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Université de Neuchâtel

What makes a cleaner a cleaner ?

Gingins, Simon ; Bshary, Redouan (Dir.)

Thèse de doctorat : Université de Neuchâtel, 2016.

In his last presidential address to the Royal Society in 2005, Robert M. May stated that “The most important unanswered question in evolutionary biology, and more generally in the social sciences, is how cooperative behaviour evolved and can be maintained”. My thesis provides a contribution to answering this big question by investigating how one particular species evolved for an ecology that...

Université de Neuchâtel

Indo-Pacific parrotfish exert partner choice in interactions with cleanerfish but Caribbean parrotfish do not

Soares, Marta C ; Cardoso, Sónia C ; Nicolet, Katia J ; Côté, Isabelle M ; Bshary, Redouan

In: Animal Behaviour, 2013, vol. 86, no. 3, p. 611-615

Cooperation theory puts a strong emphasis on partner control mechanisms that have evolved to stabilize cooperation against the temptation of cheating. The marine cleaning mutualism between the Indo-Pacific bluestreack cleaner wrasse, Labroides dimidiatus, and its reef fish ‘clients’ has been a model system to study partner control mechanisms and counterstrategies. These cleaners...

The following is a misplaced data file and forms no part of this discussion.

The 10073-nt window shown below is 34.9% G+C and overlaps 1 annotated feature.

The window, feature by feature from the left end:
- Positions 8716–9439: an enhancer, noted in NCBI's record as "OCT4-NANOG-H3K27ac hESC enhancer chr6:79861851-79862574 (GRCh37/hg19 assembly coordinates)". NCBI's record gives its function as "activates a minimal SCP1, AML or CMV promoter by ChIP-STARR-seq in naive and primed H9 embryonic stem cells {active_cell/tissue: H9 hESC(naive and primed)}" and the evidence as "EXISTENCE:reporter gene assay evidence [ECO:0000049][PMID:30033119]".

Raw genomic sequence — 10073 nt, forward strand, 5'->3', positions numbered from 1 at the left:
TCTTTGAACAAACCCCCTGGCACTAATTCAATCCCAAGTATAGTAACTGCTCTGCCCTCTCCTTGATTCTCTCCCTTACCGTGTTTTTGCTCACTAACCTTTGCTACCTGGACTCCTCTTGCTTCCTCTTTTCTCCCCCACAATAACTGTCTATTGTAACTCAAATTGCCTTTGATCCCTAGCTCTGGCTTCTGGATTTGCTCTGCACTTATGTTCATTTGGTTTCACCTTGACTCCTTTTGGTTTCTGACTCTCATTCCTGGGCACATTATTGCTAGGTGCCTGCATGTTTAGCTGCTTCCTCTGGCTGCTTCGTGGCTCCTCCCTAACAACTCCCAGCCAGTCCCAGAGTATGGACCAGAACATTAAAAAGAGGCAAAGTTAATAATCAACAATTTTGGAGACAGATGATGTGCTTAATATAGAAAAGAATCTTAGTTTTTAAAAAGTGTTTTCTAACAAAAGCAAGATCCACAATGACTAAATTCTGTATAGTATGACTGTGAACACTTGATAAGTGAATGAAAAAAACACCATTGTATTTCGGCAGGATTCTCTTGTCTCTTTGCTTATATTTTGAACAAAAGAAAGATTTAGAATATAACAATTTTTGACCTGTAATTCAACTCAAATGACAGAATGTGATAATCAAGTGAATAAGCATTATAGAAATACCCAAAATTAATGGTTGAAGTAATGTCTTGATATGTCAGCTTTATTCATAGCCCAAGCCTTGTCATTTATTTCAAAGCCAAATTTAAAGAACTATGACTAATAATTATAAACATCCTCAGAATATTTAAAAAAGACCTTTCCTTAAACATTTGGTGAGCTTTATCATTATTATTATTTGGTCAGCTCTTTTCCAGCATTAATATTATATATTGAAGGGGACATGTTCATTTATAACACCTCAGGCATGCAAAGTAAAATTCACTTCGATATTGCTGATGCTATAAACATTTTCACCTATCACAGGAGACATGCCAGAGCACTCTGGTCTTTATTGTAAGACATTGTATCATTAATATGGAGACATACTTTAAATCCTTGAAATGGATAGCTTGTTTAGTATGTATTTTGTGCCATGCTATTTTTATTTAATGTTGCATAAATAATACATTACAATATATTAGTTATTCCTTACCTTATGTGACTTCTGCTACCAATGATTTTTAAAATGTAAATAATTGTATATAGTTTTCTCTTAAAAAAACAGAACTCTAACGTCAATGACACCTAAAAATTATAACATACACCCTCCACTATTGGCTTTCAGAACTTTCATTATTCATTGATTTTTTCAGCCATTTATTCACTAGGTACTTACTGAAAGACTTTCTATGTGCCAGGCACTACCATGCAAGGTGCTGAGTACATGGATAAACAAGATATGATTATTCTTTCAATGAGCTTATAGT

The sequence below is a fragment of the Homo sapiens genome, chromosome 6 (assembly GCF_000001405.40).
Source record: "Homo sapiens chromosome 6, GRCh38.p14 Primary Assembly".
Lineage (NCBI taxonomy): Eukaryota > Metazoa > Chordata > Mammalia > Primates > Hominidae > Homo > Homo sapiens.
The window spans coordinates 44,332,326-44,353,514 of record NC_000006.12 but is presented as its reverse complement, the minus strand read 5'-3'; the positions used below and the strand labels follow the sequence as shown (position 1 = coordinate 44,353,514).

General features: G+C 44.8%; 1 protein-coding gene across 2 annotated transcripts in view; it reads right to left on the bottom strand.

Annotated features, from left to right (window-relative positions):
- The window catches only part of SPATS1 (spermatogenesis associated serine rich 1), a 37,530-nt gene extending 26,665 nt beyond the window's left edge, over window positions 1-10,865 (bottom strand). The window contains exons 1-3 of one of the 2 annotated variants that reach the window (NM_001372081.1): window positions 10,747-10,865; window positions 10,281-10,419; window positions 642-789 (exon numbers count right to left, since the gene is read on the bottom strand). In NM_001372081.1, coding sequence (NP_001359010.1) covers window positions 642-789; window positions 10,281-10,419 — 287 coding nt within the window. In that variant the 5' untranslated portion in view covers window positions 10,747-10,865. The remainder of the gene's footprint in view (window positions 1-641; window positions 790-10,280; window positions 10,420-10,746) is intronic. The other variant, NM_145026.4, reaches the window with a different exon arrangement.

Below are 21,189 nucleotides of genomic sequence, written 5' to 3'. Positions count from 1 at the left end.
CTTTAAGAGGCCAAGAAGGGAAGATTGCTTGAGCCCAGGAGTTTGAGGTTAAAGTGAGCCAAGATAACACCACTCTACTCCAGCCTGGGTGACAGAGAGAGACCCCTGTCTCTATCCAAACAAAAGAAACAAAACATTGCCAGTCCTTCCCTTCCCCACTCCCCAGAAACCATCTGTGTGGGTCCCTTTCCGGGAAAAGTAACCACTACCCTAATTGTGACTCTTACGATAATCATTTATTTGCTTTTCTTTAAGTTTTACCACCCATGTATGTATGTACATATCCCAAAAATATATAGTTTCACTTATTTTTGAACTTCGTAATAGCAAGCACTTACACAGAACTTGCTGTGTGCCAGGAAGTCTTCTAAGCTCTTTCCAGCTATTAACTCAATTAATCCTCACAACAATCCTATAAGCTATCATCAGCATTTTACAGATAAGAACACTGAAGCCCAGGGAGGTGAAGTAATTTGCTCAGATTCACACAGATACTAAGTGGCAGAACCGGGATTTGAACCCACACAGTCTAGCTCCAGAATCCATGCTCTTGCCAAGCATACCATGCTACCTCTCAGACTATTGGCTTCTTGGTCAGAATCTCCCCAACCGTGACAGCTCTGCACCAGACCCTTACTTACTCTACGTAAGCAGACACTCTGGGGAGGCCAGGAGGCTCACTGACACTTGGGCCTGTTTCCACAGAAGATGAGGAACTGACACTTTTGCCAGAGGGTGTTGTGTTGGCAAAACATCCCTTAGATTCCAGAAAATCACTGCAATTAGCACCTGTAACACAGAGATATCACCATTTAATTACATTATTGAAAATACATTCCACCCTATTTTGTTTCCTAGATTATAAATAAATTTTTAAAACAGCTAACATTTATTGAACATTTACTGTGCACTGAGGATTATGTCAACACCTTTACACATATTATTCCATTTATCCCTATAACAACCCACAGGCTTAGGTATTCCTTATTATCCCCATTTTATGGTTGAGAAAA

Université de Neuchâtel

Bacterial farming by the fungus Morchella crassipes

Pion, Martin ; Spangenberg, Jorge E ; Simon, Anaele ; Bindschedler, Saskia ; Flury, Coralie ; Chatelain, Auriel ; Bshary, Redouan ; Job, Daniel ; Junier, Pilar

In: Proceedings of the Royal Society B: Biological Sciences, 2013, vol. 280, no. 1173, p. 20132242

The interactions between bacteria and fungi, the main actors of the soil microbiome, remain poorly studied. Here, we show that the saprotrophic and ectomycorrhizal soil fungus Morchella crassipes acts as a bacterial farmer of Pseudomonas putida, which serves as a model soil bacterium. Farming by M. crassipes consists of bacterial dispersal, bacterial rearing with fungal...

Université de Neuchâtel

Cooperation and competition in two forest monkeys

Eckardt, Winnie ; Zuberbühler, Klaus

In: Behavioral Ecology, 2004, vol. 15, no. 3, p. 400-411

Putty-nosed monkeys, Cercopithecus nictitans stampflii, occur at various sites in West Africa, particularly in the transition zone between rainforest and savannah. The species is sometimes seen in primary rainforest, although at a curiously low density compared with that of other monkey species. We conducted a 24-month field study in the tropical rainforest of Taï National Park, Ivory...

Université de Neuchâtel

Mutualism, market effects and partner control

Johnstone, Rufus A. ; Bshary, Redouan

In: Journal of Evolutionary Biology, 2008, vol. 21, no. 3, p. 879-888

Intraspecific cooperation and interspecific mutualism often feature a marked asymmetry in the scope for exploitation. Cooperation may nevertheless persist despite one-sided opportunities for cheating, provided that the partner vulnerable to exploitation has sufficient control over the duration of interaction. The effectiveness of the threat of terminating an encounter, however, depends upon the...

Université de Neuchâtel